Carol Bartz, who was dismissed from her position as Yahoo’s CEO on Tuesday, Sept. 6, 2011, says of the Yahoo board, "These people [f-word] me over."
Bartz made her explosive remarks in an exclusive interview with Fortune magazine.
According to the article, "On Tuesday, Bartz was in New York, to speak at Citigroup’s (C) technology conference the next day, when she was supposed to call [Yahoo board Chairman Roy] Bostock at 6 p.m. ‘I called him at 6:06,’ she recalls. When he got on the line, she says, he started reading a lawyer’s prepared statement to dismiss her. ‘I said, "Roy, I think that’s a script," adding, "Why don’t you have the balls to tell me yourself?"’ When Bostock finished reading, Bartz didn’t argue — ‘I got it. I got it,’ she told the Yahoo chairman. ‘I thought you were classier,’ she added."
The article continues, saying that Bartz attributes the board’s impatience with her "to the criticism they faced when they turned down a lucrative deal to sell Yahoo to Microsoft in 2007, before she arrived. ‘The board was so spooked by being cast as the worst board in the country,’ Bartz says. ‘Now they’re trying to show that they’re not the doofuses that they are.’ (Bostock, who is vice chairman of Delta Air Lines (DAL) and on Morgan Stanley’s (MS) board as well as Yahoo’s, declined to comment.)"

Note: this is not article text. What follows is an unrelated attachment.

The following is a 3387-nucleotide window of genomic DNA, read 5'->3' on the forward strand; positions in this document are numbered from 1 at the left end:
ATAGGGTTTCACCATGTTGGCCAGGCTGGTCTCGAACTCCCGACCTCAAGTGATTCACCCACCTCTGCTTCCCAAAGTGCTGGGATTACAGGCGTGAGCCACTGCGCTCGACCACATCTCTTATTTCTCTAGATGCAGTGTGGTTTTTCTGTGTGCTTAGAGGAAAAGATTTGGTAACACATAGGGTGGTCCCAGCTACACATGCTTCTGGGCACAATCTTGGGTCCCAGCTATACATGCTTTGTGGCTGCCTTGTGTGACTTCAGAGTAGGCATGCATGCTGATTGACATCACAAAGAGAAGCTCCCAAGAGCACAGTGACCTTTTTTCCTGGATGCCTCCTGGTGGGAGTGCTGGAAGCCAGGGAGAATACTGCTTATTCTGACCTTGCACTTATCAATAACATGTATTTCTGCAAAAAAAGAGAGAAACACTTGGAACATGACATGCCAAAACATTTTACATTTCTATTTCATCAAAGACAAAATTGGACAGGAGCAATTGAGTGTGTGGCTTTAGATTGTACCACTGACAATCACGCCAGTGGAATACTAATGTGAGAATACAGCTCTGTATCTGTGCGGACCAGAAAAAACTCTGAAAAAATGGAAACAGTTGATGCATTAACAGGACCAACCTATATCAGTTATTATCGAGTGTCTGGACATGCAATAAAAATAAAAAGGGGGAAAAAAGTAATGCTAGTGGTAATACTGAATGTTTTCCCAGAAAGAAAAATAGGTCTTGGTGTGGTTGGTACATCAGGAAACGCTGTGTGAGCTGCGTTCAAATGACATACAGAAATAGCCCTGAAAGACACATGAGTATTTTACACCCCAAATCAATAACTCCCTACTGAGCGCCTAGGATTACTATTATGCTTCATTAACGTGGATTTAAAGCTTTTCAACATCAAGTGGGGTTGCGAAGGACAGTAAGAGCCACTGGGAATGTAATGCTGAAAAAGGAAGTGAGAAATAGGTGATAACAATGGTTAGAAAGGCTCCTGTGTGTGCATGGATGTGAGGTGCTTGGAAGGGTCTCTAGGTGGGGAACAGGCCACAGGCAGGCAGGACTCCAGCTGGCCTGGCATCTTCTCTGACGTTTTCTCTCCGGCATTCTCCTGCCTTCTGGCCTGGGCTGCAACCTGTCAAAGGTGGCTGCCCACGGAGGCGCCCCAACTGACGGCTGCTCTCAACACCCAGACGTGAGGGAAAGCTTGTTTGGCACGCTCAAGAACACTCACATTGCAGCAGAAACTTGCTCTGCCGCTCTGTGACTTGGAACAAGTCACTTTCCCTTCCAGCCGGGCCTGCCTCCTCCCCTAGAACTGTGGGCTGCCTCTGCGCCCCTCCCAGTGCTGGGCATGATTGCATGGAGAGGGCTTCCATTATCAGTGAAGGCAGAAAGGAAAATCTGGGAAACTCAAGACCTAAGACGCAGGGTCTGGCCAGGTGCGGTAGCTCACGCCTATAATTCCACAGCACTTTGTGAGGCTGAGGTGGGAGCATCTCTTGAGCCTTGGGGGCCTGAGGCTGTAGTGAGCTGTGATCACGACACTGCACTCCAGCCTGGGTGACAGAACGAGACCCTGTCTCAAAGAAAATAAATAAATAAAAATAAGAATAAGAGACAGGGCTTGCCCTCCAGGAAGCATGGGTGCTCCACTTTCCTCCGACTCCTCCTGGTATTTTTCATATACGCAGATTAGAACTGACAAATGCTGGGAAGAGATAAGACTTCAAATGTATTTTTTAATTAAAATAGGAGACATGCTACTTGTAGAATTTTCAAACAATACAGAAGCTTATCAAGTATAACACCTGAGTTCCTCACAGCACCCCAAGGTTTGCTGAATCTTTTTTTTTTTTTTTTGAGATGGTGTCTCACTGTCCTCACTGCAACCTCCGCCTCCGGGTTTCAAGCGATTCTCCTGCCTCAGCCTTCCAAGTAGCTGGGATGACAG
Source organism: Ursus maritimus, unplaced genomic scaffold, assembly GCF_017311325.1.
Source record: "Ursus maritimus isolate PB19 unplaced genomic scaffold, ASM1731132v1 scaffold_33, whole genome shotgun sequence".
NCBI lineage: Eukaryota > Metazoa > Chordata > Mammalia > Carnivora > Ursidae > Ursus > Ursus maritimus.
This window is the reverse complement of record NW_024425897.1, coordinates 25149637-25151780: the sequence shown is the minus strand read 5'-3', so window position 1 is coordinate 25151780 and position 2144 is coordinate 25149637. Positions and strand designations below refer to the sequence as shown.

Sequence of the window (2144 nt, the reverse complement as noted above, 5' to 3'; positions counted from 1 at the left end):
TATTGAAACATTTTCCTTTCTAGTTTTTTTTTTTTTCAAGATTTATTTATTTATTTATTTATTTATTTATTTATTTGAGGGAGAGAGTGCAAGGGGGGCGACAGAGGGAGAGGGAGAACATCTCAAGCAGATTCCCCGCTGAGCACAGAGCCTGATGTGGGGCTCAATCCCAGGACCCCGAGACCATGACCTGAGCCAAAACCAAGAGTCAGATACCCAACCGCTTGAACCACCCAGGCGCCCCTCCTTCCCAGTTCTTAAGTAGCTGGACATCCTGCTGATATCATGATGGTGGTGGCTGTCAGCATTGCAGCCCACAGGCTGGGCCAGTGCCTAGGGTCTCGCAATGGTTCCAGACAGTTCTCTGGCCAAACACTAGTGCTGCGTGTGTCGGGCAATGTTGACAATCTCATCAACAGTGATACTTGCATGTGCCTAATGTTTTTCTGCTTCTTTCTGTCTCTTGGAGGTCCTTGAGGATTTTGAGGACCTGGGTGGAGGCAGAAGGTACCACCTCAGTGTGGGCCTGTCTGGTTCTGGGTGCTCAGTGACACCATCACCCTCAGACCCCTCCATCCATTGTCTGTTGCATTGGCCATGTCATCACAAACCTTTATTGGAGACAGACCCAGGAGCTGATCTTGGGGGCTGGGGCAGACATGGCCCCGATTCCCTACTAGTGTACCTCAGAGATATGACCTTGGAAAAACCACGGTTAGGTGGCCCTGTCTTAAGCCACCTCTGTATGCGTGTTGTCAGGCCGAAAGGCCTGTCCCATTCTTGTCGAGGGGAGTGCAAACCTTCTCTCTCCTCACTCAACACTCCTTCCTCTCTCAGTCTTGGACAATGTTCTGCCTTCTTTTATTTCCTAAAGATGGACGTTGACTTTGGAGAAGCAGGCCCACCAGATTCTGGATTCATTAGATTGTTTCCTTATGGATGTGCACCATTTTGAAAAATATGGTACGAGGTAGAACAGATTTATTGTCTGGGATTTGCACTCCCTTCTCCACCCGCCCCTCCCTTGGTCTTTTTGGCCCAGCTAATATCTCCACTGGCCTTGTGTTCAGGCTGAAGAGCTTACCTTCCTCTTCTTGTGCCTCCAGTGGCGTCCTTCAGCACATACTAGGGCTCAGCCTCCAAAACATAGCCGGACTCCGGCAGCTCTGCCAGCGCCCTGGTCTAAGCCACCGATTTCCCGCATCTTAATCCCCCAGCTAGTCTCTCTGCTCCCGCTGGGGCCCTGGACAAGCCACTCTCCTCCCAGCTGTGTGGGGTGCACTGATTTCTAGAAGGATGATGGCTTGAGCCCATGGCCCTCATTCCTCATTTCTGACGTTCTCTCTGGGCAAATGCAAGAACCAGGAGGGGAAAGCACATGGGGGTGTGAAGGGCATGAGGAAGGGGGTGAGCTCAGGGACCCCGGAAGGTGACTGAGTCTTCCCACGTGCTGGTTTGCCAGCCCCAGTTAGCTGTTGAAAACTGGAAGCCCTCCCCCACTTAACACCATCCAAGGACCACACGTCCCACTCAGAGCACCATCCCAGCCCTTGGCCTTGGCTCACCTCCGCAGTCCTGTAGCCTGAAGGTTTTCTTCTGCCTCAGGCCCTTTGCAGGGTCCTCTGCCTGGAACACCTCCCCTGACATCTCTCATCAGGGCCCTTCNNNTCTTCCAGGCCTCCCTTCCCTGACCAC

The Fortune story later carried this update: "Did this interview just cost Bartz $10 million? Yes, she had a non-disparagement clause …" As TVWeek previously reported, Bartz’s exit payout could amount to about $10, according to Bloomberg.
And in a further twist to this story, Yahoo Chairman Bostock could now be at risk of losing his own job with the company, reports Bloomberg in its latest story about the Bartz dismissal.
Third Point LLC, a New York investment firm, is urging Bostock and his fellow directors to resign, noting their responsibility for the company’s underperformance, the story says.
"Yahoo’s current board of directors has made a number of decisions that have directly harmed the company and resulted in a stock price far below the company’s intrinsic value,” according to a regulatory filing from Third Point.
Bostock has served as board chairman since early 2008, helping oversee major decisions such as rebuffing Microsoft’s $48.5 billion offer three years ago and recruiting Bartz in 2009, the story points out. Yahoo’s stock has declined 49% since Bostock became chairman, the piece adds.
Bostock didn’t respond to a request for comment, the story says.